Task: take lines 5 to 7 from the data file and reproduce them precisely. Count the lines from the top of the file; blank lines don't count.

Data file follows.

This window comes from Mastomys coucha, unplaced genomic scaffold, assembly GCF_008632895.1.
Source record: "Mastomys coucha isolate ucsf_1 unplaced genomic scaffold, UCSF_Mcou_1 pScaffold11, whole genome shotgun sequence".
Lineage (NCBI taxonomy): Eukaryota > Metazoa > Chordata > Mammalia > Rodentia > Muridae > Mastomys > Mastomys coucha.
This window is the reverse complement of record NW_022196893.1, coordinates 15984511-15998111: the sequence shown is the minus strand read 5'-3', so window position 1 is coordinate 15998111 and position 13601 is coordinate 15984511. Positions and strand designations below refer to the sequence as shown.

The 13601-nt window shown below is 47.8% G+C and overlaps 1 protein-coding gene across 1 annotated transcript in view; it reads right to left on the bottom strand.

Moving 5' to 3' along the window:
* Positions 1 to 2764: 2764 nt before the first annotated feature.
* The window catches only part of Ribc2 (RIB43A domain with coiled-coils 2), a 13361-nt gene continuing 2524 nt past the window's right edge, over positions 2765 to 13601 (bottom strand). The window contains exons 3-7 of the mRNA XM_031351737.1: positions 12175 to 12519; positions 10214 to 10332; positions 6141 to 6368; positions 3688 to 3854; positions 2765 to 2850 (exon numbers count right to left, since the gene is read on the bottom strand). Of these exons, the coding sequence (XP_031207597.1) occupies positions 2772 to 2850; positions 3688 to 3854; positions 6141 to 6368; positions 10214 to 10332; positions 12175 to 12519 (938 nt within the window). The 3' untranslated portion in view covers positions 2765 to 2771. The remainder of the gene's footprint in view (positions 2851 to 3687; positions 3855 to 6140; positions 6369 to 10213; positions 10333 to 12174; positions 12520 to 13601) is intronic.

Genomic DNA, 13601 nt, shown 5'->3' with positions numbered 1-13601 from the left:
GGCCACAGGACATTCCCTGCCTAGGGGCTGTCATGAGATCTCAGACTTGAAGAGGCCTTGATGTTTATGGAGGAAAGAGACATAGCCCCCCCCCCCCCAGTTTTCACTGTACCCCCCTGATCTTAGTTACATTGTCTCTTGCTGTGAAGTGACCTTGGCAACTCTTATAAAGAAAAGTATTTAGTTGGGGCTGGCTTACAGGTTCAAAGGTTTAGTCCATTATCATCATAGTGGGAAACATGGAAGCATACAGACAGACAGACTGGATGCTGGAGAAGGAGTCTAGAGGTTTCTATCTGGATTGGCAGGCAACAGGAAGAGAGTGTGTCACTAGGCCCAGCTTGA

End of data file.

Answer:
The 13601-nt window shown below is 47.8% G+C and overlaps 1 protein-coding gene across 1 annotated transcript in view; it reads right to left on the bottom strand.

Moving 5' to 3' along the window:
* Positions 1 to 2764: 2764 nt before the first annotated feature.